Parking valets might soon find themselves looking for other jobs as Daimler teamed up with Bosch automated driverless parking in the multi-storey car park at the Mercedes-Benz Museum in Stuttgart.
All you need is a smartphone to command the car to proceed to its assigned driving space without any human supervision for the parking maneuver. This technology will certainly mark a significant milestone when it comes to the development of autonomous cars.
The two companies collaborated closely to develop what is billed as the first infrastructure-supported solution in the world for an automated drive-up and parking service in real-life dual operating mode. Visitors to the museum will be able to experience the convenience of this service from the beginning of 2018 and will no longer have to waste time looking for parking.
Commenting on the technology Dr Michael Hafner, Head of Automated Driving and Active Safety at Mercedes-Benz Cars Development said that many people don’t realize that autonomous cars are closer to reality than they think. The driverless parking solution at the Mercedes-Benz Museum showcases the progress that technology has made in this field. When an intelligent multi-storey car park infrastructure is installed and it is networked with vehicles, automated vehicle parking will become a common sight in the future.
Anyone can reserve a parking spot using a smartphone app. The vehicle is driven autonomously to the pick-up spot and picked up in order to start on its journey. When it needs to be returned to the parking, the customer parks the vehicle in the car park’s drop-off area and activates the smartphone app for dropping the car off. After it is registered by the intelligent system that is used at the multi-level parking lot, the car is started and driven to the allocated parking space.
In order to make driverless parking, the intelligent multi-storey car park infrastructure from Bosch works in tandem with vehicle technology from Mercedes-Benz. The sensors that are installed in the car park closely keep watch on the driving corridor and its surroundings in order to steer the vehicle. The technology inside the car performs safe driving maneuvers based on the commands from the car park infrastructure and stops the vehicle when needed. While Bosch developed the sensors for the car park infrastructure and the communications technology, Daimler provided the private museum car park and pilot vehicles, with both companies teaming up to further refine the interface between infrastructure and vehicle and modifying the software in the vehicles.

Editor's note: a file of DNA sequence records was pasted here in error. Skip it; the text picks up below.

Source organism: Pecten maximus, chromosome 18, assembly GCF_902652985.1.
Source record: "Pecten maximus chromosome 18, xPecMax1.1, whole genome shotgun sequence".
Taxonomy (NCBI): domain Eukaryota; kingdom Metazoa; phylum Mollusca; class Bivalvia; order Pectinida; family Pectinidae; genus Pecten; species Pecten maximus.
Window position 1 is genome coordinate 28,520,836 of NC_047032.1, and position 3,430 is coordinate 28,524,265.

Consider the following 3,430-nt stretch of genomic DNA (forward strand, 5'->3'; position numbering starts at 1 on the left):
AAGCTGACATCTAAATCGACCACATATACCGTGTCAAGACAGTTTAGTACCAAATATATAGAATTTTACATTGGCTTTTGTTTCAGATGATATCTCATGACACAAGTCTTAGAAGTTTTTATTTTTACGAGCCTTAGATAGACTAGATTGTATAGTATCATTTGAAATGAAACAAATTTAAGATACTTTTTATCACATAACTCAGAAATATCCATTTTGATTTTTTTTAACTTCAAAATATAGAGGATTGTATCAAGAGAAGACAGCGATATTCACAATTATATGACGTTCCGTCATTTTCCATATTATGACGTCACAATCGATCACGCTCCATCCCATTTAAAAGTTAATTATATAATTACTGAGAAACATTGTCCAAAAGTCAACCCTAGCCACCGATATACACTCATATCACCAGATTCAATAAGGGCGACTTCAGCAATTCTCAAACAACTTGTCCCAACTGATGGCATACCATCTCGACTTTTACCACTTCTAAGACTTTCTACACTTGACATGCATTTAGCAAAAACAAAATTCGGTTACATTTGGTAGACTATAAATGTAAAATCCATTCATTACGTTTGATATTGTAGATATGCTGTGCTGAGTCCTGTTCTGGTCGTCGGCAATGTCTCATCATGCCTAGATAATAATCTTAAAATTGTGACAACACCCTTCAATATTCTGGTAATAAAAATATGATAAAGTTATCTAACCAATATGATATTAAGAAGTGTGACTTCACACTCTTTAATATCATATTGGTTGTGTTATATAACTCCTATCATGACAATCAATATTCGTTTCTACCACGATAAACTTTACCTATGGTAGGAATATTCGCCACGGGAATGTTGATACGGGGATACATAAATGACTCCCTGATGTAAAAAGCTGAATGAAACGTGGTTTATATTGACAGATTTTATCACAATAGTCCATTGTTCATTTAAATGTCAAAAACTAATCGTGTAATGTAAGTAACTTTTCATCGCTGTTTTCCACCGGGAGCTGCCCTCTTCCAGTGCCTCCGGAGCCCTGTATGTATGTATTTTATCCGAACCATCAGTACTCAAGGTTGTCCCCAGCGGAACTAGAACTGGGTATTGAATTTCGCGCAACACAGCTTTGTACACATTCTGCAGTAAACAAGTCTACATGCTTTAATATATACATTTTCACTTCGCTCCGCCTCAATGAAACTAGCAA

The test demonstration will be followed by a long trial and commissioning phase. In order to ensure the safety of the vehicles and the car park technologies, the two companies are carrying out the project under the supervision of local authorities and appraisers from the TÜV Rheinland technical inspection authority. The licensing authority will have to give final approval before the driverless customer service goes into operation at the beginning of 2018.
It is possible for other existing multi-storey car parks to retrofit with the infrastructure technology and the technology will make it possible to optimize parking space as up to 20 percent more vehicles fit into the same space.
Manju Mathew, an MBA in marketing, completed publisher training courses from the Oxford Brookes University and New York University. She started with marketing and PR roles before moving on to her current position as a full time writer. Currently living in Dubai, her life as an expat has sharpened her observation skills and flair for writing. She enjoys writing about luxury cars like Ferrari, Lamborghini, etc even if she can only dream of owning them.
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